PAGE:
by Christine Klier, PhD
A common difficulty in the simulation of complex fluid flow problems is that not all geometry can be well represented using a single, contiguous grid. This is especially true for the case of relative motion between components. Overset grids can be used to track relative motions with computational efficiency and recent advances in high-performance computational fluid dynamics (CFD) software like STAR-CCM+ have enabled the coupled simulation of multiphase fluid flows and rigid body motions using overlapping overset grids.
A CFD method was developed and applied for the simulation of oil flow in a multiple rotating spur-gear system with emphasis on predicting the flow fields and pressure torques in the gearbox and between intermeshing gear regions. The multiphase flow in this problem was simulated using the Volume of Fluid (VOF) method and the results indicated that the applied CFD method offered a convenient and efficient way to study different oil-filling levels in a gearbox with respect to their influence on oil flow and on the volume fraction of oil on gear flanks.
Lack of gear lubrication leads to big problems
Problems that arise when gear lubrication becomes insufficient are well known by every bicycle rider and car driver. Replacement of bearings, pistons, piston rings, and gearwheels is not only time-consuming but also expensive and, therefore, gear lubrication is a significant concern for a range of industries that use power transmission.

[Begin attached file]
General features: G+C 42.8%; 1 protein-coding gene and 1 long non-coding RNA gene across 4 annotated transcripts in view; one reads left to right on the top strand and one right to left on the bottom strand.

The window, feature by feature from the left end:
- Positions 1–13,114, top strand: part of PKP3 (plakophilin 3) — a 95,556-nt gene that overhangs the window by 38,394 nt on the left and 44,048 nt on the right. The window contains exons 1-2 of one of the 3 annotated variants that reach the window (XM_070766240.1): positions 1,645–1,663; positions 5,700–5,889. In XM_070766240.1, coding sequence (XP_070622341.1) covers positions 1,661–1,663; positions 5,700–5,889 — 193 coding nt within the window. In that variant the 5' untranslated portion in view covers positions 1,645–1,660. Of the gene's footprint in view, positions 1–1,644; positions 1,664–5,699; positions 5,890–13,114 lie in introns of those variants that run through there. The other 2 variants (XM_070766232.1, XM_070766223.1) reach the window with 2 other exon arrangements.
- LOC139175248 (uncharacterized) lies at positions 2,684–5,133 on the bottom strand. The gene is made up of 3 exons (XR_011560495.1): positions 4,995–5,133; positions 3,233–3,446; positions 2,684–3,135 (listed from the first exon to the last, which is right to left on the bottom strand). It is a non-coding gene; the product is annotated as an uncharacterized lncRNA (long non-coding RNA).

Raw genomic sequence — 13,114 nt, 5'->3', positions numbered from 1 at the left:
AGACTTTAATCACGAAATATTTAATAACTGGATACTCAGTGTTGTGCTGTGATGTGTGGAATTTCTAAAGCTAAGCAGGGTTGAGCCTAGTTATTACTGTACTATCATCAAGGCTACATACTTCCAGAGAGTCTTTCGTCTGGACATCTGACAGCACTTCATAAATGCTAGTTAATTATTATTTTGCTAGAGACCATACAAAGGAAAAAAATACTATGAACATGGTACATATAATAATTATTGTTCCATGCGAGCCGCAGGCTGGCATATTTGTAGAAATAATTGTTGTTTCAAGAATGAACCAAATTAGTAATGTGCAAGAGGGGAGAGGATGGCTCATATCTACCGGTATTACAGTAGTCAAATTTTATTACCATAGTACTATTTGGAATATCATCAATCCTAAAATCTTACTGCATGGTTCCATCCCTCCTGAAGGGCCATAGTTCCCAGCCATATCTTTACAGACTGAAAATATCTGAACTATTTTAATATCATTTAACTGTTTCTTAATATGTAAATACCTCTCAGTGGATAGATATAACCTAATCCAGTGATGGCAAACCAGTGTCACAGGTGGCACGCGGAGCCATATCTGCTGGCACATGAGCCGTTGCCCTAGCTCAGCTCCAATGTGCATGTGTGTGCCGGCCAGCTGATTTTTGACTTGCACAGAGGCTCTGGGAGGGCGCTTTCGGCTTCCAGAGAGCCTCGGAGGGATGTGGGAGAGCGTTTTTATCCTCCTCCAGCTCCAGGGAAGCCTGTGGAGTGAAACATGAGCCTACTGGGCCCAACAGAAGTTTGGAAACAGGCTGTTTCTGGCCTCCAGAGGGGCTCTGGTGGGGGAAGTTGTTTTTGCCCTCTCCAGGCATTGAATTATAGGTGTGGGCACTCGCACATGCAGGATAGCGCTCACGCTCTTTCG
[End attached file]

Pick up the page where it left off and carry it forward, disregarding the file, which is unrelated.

Prototype testing of gearboxes does not always provide the necessary detailed information required for complex modern gears as they often carry greater loads with high rotational speeds. CFD model prediction is thus an effective tool for optimization of oil flow around the rotating components in a gearbox. The results from CFD simulations can help improve the efficiency of transmissions, reduce the friction between the gearwheels (pitting), minimize load-independent spin power losses, and assess oil-splashing effects on gear housing.
The newly enhanced overset meshing capability that allows for multiple overlapping overset zones in STAR-CCM+, coupled with multiphase flow based on the VOF method, offers the necessary simulation environment for handling complex simulation problems, such as rotating gear systems. This coupled approach can be successfully used to simulate oil flow in a rotating spur-gear system in a reasonable time with satisfactory results for evolving flow and pressure fields, and for oil distribution in the box and on gear flanks. Three various levels of oil and the influence of the rotational speed on lubrication were tested.